Why this sudden spurt? Certainly, it has something to do with reaction to the brouhaha surrounding the Columbian quincentenary of 1992, which deconstructed the European “discovery” of America, raising new questions especially about subsequent Christian “conversion” of the Indians. It also stems from the increasing realization of how sophisticated the pre-conquest art, architecture, and religious rituals of indigenous civilizations of Central and South America originally were, as revealed through the recent decipherments of the writing systems, mathematics, and astronomical record-keeping of the native peoples. More and more the questions arise: How did these sophisticated native societies fare under the suddenly introduced foreign styles of Renaissance Europe? Were their ancient traditions simply aborted, or were they somehow woven back into the imposed fabric, creating new patterns just as complex and wonderful as the old?
In response to these questions, the recent literature seems to be divided into two camps. One side, exemplified perhaps in the extreme by Valerie Fraser and Serge Gruzinski, sees the imposition of European art and architectural forms as both inimical to traditional native aesthetic sensitivities and deliberately intended to flaunt the conquerors’ technical and artistic skills—the keystone arch and perspective realism, for instance—as culturally, even racially, superior, thus justifying their policy of colonization. The second camp, on the other hand, and as exemplified by myself—and now joined by Lara—seeks to explain the obvious hybridization of Hispanic and indigenous Indian forms less as insensitive imposition and more as negotiated assimilation, resulting in the American Indian version of its own “Renaissance,” what Thomas Kaufmann has called the worldwide “diffusion of the Italianate” in his essay “Italian Sculptors and Sculpture Outside of Italy (Chiefly in Central Europe): Problems of Approach, Possibilities of Reception” (in Claire Farago, ed., Reframing the Renaissance: Visual Culture in Europe and Latin America, 1450-1650, New Haven: Yale University Press, 1995, 47-66).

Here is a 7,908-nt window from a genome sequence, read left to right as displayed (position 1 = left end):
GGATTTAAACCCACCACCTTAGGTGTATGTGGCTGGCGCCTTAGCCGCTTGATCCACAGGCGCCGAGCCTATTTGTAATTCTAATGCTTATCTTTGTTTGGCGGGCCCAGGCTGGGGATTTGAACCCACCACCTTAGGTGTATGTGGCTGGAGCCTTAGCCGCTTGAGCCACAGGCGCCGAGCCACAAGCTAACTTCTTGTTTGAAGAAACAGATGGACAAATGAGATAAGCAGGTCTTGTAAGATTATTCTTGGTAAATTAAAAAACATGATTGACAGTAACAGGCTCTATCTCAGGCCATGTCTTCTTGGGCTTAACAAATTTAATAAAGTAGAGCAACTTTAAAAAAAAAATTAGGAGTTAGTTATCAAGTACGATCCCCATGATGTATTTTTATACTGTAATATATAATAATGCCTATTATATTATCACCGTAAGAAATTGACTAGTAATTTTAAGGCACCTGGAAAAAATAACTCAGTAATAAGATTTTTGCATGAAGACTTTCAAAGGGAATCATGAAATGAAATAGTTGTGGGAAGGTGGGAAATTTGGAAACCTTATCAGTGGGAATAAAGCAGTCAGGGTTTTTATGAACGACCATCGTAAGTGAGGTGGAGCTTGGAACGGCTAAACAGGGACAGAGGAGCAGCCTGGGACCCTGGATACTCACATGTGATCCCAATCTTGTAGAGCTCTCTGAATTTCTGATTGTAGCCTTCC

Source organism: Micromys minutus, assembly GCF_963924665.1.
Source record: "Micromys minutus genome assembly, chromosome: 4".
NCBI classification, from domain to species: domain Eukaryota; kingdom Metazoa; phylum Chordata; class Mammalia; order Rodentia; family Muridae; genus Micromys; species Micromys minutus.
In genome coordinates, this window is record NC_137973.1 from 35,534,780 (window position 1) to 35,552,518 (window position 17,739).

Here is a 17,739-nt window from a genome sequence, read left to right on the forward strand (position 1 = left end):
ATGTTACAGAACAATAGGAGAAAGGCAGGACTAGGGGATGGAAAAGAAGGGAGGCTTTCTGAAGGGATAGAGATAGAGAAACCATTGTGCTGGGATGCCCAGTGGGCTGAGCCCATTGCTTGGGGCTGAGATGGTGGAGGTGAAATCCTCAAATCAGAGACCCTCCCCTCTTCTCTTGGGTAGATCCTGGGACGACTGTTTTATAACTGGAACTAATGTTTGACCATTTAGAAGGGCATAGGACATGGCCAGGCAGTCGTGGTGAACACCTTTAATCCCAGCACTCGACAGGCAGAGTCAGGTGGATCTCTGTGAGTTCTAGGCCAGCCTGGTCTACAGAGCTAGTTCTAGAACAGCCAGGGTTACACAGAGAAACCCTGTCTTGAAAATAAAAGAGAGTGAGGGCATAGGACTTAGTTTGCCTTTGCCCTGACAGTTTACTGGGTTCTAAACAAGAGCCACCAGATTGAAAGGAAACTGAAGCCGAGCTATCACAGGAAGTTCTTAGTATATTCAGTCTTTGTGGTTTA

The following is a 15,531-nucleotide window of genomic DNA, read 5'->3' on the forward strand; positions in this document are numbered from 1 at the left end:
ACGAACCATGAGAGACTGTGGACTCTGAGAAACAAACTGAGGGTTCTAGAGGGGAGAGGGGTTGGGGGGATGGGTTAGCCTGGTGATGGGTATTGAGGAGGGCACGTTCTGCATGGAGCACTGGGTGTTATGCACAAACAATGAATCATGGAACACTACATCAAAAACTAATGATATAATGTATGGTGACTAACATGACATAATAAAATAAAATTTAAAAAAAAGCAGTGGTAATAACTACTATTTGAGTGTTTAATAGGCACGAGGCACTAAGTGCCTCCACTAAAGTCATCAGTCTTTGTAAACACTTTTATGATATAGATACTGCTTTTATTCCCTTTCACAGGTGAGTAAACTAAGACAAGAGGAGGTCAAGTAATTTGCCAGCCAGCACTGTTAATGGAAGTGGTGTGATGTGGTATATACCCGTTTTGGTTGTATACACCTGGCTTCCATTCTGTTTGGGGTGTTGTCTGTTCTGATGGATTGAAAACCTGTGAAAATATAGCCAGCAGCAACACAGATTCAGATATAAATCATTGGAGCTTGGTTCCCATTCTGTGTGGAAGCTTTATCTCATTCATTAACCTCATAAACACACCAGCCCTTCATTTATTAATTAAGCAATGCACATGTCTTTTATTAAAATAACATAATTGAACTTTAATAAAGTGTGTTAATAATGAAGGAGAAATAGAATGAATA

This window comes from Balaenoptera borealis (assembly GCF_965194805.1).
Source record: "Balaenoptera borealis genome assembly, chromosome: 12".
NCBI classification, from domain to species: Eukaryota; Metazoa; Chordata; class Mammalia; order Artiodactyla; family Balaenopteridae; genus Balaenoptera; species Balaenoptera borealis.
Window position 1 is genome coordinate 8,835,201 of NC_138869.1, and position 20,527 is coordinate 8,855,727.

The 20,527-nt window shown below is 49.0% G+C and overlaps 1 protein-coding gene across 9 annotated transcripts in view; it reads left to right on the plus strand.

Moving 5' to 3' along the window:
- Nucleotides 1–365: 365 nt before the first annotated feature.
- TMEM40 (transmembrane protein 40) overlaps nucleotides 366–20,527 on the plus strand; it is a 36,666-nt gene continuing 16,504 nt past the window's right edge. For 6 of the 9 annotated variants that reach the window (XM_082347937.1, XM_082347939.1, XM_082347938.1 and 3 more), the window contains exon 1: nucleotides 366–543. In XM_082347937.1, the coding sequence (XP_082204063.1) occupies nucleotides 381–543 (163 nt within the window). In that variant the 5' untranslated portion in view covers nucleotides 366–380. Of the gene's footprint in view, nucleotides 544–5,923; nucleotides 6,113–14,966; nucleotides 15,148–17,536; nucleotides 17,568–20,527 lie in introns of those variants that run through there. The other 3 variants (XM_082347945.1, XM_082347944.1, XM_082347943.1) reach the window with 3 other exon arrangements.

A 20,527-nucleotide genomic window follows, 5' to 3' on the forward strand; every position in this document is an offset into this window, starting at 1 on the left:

Lara’s book was actually completed as early as 2000 but languished in galley proofs while my Theaters of Conversion: Religious Architecture and Indian Artisans in Colonial Mexico (Albuquerque: University of New Mexico Press) went to press in 2001. Strangely, we were each unaware of the other’s simultaneous research, which is why there is so little cross-referencing. Nevertheless, and much to our mutual if accidental credit, we arrived at many of the same conclusions quite independently, the most important of which is that the nearly six-hundred monastery complexes (called conventos in Spanish) erected in Mexico during the sixteenth century served not just as residences for the Franciscan, Dominican, and Augustinian mendicant orders (designated by the pope and Holy Roman Emperor as the primary apostolic missionaries in the newly discovered lands) but as didactic theaters for plays, processions, and musical and dance performances with painted scenery and even special-effects machinery. The friars quickly realized that their proselytism strategy needed to co-opt the Indians’ traditional love of spectacle. Indeed, the friars allowed many of the natives’ old rituals to be recycled, cleansed of overt pagan references and infused instead with Christian content.